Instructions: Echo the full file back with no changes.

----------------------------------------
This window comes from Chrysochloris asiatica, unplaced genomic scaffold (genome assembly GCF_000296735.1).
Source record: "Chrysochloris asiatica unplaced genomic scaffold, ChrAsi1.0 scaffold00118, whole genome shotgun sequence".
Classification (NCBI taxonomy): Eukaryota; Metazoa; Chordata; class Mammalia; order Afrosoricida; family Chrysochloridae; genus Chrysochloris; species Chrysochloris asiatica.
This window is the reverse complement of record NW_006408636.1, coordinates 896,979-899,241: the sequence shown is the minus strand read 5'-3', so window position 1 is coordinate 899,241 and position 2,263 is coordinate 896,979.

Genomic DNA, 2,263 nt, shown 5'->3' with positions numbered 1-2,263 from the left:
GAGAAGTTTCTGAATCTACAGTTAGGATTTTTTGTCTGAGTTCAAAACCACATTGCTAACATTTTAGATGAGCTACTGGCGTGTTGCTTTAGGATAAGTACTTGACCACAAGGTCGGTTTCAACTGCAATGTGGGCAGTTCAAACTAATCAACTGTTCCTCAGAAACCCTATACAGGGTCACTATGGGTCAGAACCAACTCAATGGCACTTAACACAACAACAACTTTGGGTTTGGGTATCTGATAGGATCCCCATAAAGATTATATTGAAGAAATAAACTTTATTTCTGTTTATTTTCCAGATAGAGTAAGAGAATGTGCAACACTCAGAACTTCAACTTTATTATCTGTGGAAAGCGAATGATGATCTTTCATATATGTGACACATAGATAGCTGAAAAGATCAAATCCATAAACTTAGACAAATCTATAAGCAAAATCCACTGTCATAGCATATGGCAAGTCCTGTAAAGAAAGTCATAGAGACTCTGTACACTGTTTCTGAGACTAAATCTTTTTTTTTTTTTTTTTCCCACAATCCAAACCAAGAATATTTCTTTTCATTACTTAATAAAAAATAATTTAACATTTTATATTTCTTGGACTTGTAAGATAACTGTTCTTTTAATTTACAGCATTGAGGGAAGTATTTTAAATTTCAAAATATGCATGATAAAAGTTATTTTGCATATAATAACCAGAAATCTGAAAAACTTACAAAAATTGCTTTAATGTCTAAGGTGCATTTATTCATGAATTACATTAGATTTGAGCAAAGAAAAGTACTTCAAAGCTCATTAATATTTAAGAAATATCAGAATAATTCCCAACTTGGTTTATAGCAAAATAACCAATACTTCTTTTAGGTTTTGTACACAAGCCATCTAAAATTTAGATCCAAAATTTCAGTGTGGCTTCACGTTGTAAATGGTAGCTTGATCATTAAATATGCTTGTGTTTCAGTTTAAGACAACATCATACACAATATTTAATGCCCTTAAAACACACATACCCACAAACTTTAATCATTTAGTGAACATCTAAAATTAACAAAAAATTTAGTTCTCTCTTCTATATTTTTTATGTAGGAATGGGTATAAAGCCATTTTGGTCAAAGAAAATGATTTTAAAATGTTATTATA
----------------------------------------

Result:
This window comes from Chrysochloris asiatica, unplaced genomic scaffold (genome assembly GCF_000296735.1).
Source record: "Chrysochloris asiatica unplaced genomic scaffold, ChrAsi1.0 scaffold00118, whole genome shotgun sequence".
Classification (NCBI taxonomy): Eukaryota; Metazoa; Chordata; class Mammalia; order Afrosoricida; family Chrysochloridae; genus Chrysochloris; species Chrysochloris asiatica.
This window is the reverse complement of record NW_006408636.1, coordinates 896,979-899,241: the sequence shown is the minus strand read 5'-3', so window position 1 is coordinate 899,241 and position 2,263 is coordinate 896,979.

Genomic DNA, 2,263 nt, shown 5'->3' with positions numbered 1-2,263 from the left:
GAGAAGTTTCTGAATCTACAGTTAGGATTTTTTGTCTGAGTTCAAAACCACATTGCTAACATTTTAGATGAGCTACTGGCGTGTTGCTTTAGGATAAGTACTTGACCACAAGGTCGGTTTCAACTGCAATGTGGGCAGTTCAAACTAATCAACTGTTCCTCAGAAACCCTATACAGGGTCACTATGGGTCAGAACCAACTCAATGGCACTTAACACAACAACAACTTTGGGTTTGGGTATCTGATAGGATCCCCATAAAGATTATATTGAAGAAATAAACTTTATTTCTGTTTATTTTCCAGATAGAGTAAGAGAATGTGCAACACTCAGAACTTCAACTTTATTATCTGTGGAAAGCGAATGATGATCTTTCATATATGTGACACATAGATAGCTGAAAAGATCAAATCCATAAACTTAGACAAATCTATAAGCAAAATCCACTGTCATAGCATATGGCAAGTCCTGTAAAGAAAGTCATAGAGACTCTGTACACTGTTTCTGAGACTAAATCTTTTTTTTTTTTTTTTTCCCACAATCCAAACCAAGAATATTTCTTTTCATTACTTAATAAAAAATAATTTAACATTTTATATTTCTTGGACTTGTAAGATAACTGTTCTTTTAATTTACAGCATTGAGGGAAGTATTTTAAATTTCAAAATATGCATGATAAAAGTTATTTTGCATATAATAACCAGAAATCTGAAAAACTTACAAAAATTGCTTTAATGTCTAAGGTGCATTTATTCATGAATTACATTAGATTTGAGCAAAGAAAAGTACTTCAAAGCTCATTAATATTTAAGAAATATCAGAATAATTCCCAACTTGGTTTATAGCAAAATAACCAATACTTCTTTTAGGTTTTGTACACAAGCCATCTAAAATTTAGATCCAAAATTTCAGTGTGGCTTCACGTTGTAAATGGTAGCTTGATCATTAAATATGCTTGTGTTTCAGTTTAAGACAACATCATACACAATATTTAATGCCCTTAAAACACACATACCCACAAACTTTAATCATTTAGTGAACATCTAAAATTAACAAAAAATTTAGTTCTCTCTTCTATATTTTTTATGTAGGAATGGGTATAAAGCCATTTTGGTCAAAGAAAATGATTTTAAAATGTTATTATA